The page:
What’s in a Brand?
It seems that when many of us think of a certain brand, we also think of the visual elements of that brand first. If you are thinking about the most popular athletic gear and shoes, you could close your eyes and instantly see the logos for Adidas and Nike. Spark NZ is known for their controversial and dynamic recent rebranding. Starbucks is known for their green straws and their mermaid, McDonalds is known for their arches and signage.
A brand is so much more than just the logo, the sign, the design, and the visual appeal of the brand. The power and recognisability of the image come from the services, the product, and the customer experience that is associated with it.
So what are some better ways that you can maintain consistency for your brand? Let’s take a look at some simple implementations that you can start making with your brand now, to help maintain your vision, and extend your reach.
1) Being Consistent Isn’t Boring
Phil Knight and the team at Nike have been using the same Nike Swoosh logo since 1971. Sure, they have had some small changes in how they present that swoosh by changing the colors or the graphics around it, but the power of that image and the logo have stayed the same. Today, it is considered a classic brand belonging to the Lovemarks category.
Don’t think of being consistent with your image as boring. Think of it as building something iconic that is going to make your brand recognisable for years to come.
2) Getting the Team on The Same Page
Which are the brands that you are inspired by?
What are the favorite brands of teammates and members of your company?
Getting your team together on a regular basis to talk about brands that they are inspired and influenced by is a great team building experience. It will also help you develop the perfect design and image what what you want your brand to look like.
When everyone is on the same page, it’s a good idea to have a guide that describes the image and the voice of your brand. If you have team members that are posting, speaking, and emailing on behalf of the company, you want to be sure that you keep the same tone (whether that be conversational, professional, etc.) and language across the board.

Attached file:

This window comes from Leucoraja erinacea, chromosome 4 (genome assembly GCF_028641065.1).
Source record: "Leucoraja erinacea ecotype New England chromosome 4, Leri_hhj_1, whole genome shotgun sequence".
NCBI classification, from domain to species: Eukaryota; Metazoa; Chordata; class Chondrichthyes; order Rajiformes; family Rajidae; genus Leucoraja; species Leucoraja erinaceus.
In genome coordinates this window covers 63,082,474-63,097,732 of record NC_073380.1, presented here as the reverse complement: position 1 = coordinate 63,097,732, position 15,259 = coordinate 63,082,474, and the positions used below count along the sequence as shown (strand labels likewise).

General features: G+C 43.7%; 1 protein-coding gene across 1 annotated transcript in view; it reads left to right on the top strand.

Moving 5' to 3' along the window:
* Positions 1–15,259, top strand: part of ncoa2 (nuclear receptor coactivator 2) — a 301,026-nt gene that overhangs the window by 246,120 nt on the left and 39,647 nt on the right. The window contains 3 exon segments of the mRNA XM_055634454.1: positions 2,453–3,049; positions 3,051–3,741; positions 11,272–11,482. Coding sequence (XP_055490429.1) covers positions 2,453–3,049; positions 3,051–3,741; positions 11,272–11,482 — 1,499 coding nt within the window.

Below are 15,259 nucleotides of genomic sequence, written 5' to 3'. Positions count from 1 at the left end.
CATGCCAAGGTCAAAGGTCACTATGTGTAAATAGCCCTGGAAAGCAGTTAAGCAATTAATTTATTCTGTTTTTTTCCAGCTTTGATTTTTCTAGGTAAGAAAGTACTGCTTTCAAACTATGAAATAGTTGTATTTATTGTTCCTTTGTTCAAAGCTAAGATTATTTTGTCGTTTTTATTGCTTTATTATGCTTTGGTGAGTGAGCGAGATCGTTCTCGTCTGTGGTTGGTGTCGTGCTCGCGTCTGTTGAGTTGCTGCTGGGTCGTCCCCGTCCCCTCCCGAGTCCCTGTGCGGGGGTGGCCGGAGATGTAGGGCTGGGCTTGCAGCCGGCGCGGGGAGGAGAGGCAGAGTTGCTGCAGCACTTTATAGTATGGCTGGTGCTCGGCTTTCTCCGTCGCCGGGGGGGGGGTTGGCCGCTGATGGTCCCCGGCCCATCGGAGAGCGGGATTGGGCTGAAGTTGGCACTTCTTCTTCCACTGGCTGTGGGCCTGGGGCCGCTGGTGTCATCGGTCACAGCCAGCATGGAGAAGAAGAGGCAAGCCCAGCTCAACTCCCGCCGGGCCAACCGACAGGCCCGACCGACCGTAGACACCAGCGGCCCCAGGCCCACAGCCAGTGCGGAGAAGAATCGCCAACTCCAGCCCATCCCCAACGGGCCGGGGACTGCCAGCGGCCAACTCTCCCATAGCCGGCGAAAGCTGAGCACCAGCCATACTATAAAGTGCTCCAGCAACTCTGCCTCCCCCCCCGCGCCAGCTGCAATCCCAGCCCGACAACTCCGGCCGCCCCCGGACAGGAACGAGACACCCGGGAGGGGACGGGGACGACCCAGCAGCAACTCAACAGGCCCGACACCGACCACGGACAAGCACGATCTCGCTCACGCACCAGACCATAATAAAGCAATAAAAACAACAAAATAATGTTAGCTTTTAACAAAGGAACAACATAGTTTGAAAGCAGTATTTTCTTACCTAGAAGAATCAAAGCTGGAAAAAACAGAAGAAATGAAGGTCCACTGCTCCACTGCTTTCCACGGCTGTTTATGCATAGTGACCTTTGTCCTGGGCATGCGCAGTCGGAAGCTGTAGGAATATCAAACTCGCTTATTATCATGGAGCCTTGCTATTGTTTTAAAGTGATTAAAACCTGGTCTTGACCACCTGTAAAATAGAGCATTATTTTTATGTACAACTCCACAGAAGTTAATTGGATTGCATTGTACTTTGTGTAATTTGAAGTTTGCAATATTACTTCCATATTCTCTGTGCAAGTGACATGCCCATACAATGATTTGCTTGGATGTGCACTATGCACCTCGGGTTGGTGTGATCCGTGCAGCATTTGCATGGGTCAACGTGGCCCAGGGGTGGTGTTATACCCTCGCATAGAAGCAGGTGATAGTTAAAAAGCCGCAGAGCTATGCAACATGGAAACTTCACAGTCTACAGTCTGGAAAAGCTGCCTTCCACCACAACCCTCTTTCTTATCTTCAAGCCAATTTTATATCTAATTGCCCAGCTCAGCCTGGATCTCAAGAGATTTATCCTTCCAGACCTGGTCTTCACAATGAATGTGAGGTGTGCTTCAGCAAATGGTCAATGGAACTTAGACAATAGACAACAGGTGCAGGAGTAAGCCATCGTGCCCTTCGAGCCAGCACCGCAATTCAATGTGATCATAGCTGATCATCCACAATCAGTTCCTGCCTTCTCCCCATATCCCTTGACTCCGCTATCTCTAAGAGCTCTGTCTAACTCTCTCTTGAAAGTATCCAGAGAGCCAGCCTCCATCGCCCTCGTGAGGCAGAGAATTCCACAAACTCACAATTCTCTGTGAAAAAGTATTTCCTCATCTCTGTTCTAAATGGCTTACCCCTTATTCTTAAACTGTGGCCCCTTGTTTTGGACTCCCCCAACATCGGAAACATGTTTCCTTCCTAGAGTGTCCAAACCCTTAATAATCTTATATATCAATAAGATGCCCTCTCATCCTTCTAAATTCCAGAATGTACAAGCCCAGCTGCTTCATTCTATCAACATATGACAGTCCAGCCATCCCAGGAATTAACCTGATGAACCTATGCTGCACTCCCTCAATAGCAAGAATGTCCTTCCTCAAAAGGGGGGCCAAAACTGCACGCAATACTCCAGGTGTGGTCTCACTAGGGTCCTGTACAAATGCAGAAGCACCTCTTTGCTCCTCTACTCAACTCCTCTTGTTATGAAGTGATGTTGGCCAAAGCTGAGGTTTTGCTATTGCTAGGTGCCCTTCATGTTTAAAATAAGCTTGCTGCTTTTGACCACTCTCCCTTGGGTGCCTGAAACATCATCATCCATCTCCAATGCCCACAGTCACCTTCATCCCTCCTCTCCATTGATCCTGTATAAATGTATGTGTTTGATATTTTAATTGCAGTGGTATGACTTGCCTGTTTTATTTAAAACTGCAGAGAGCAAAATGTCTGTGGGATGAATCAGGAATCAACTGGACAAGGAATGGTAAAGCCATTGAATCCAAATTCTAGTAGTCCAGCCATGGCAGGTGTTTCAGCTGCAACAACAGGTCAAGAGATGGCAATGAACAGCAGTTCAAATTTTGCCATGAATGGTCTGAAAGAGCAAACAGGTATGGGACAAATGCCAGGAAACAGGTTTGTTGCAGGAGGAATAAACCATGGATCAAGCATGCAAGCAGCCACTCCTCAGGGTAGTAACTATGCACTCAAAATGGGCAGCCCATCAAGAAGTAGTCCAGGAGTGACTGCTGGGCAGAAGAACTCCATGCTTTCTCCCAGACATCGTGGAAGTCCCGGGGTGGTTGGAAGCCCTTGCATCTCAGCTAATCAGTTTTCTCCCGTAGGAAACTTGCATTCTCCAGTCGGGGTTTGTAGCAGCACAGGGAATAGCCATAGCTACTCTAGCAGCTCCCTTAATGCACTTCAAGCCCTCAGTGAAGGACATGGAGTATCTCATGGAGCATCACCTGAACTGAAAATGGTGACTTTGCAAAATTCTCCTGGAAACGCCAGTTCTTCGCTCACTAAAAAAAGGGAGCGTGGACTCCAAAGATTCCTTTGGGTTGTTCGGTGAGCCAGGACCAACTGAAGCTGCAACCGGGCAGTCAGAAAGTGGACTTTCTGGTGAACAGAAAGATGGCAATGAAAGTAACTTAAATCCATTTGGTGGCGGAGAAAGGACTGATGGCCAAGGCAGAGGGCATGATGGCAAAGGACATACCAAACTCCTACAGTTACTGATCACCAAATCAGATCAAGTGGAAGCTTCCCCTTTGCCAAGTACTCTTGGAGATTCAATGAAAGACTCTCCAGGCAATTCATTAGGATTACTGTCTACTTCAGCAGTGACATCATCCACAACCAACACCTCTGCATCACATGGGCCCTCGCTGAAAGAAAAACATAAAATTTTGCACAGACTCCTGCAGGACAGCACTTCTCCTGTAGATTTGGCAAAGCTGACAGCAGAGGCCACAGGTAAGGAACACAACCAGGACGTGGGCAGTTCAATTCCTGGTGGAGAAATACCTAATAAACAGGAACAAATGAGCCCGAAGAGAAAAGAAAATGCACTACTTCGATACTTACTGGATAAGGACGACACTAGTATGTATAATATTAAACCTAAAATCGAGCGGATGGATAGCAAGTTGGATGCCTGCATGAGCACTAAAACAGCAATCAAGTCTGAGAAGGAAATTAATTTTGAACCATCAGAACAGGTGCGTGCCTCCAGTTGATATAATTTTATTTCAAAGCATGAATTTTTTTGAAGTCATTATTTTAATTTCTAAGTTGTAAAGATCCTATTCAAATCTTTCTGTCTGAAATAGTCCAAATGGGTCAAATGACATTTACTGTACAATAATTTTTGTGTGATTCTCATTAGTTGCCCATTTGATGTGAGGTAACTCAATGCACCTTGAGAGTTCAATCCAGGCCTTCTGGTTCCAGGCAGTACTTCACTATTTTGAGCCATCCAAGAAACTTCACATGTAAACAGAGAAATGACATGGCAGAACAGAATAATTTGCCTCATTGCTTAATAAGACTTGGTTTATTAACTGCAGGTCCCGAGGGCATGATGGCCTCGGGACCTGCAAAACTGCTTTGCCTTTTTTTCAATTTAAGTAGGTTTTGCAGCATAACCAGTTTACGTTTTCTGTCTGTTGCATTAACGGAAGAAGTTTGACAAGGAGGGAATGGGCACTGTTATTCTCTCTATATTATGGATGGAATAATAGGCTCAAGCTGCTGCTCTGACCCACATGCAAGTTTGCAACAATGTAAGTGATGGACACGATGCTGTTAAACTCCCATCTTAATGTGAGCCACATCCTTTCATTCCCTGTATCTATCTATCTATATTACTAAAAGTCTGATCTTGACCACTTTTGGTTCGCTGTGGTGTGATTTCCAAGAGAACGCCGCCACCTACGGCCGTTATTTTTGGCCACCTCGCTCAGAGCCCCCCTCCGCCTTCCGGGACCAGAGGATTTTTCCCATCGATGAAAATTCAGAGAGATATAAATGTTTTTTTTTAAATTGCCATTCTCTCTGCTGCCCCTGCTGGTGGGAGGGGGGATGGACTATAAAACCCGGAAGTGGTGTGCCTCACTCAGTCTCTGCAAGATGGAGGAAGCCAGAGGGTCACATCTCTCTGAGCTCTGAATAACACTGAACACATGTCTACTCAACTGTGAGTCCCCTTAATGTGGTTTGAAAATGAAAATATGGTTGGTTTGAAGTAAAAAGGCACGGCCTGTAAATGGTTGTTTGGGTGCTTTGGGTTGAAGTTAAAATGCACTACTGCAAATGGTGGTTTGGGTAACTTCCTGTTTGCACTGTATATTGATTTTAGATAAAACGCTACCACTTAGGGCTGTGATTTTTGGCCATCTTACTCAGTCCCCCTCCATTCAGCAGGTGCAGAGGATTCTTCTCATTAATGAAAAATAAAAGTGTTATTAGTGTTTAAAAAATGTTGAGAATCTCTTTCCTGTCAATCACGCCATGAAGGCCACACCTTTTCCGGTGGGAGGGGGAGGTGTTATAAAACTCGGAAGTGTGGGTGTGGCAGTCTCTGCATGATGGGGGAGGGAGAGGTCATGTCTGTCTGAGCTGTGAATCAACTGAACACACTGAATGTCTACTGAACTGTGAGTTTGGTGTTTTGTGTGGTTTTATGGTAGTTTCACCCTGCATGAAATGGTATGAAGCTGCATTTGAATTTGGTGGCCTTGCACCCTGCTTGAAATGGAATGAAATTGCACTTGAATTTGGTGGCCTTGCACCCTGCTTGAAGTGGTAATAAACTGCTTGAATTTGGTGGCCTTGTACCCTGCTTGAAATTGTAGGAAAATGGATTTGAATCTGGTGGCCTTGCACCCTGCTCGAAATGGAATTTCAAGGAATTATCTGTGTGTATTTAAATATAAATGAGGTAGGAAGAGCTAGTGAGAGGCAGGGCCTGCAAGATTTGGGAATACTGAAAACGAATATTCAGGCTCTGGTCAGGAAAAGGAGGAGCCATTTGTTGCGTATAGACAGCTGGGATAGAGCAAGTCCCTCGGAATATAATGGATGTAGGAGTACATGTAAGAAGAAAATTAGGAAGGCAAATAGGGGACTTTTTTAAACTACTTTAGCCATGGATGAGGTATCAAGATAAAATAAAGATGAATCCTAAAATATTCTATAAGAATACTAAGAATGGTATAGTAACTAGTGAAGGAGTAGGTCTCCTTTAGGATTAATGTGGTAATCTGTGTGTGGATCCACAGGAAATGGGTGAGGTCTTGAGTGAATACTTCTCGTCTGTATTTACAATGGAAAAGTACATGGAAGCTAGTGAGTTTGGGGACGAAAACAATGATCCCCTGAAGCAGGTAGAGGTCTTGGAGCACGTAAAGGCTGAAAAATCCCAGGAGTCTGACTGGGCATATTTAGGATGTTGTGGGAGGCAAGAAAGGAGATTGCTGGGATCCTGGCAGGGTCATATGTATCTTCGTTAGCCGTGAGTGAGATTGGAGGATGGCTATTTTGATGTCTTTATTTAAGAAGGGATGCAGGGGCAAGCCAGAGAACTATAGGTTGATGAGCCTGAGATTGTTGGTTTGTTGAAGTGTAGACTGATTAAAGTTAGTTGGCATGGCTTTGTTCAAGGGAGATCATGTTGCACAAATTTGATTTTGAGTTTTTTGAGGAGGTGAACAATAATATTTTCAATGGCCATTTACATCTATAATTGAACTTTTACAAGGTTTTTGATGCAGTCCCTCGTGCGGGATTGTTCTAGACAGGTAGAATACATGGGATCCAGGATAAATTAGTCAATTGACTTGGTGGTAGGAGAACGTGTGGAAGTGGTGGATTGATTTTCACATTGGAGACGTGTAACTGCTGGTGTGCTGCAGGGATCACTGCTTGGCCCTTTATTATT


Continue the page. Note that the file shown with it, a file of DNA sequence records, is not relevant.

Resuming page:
3) Put Together a Style Guide
All of the best companies use them, and you should put one together to. Branding style guides may vary, but most of them will include:
– The company’s name
– The mission statement
– The company motto or slogan
– Any and all logos and designs that are associated with the brand
– The font styles you use
– Copy guidelines for writing and the voice of the brand
4) Full Access
Make sure that everyone on the team that is distributing or using any kind of branding materials has access to them. Keep them in an open cloud file so that you can maintain brand consistency with the use of your name and signage.
5) Brand Enforcers
Designate some reliable advocates of your brand, within your company, to police the use of your image and your name. Not that you want to hinder creativity or change, but you are going to need to rely on some help to make sure that the representation of your brand is consistent.
As the years pass, brands will mold and change to adapt to economic conditions and to better serve their team and their customers, but there are some things that should remain static. Familiarity with your brand will breed comfortability, and consistency is a powerful tool that can take your brand from being the new kid on the block, to a household name.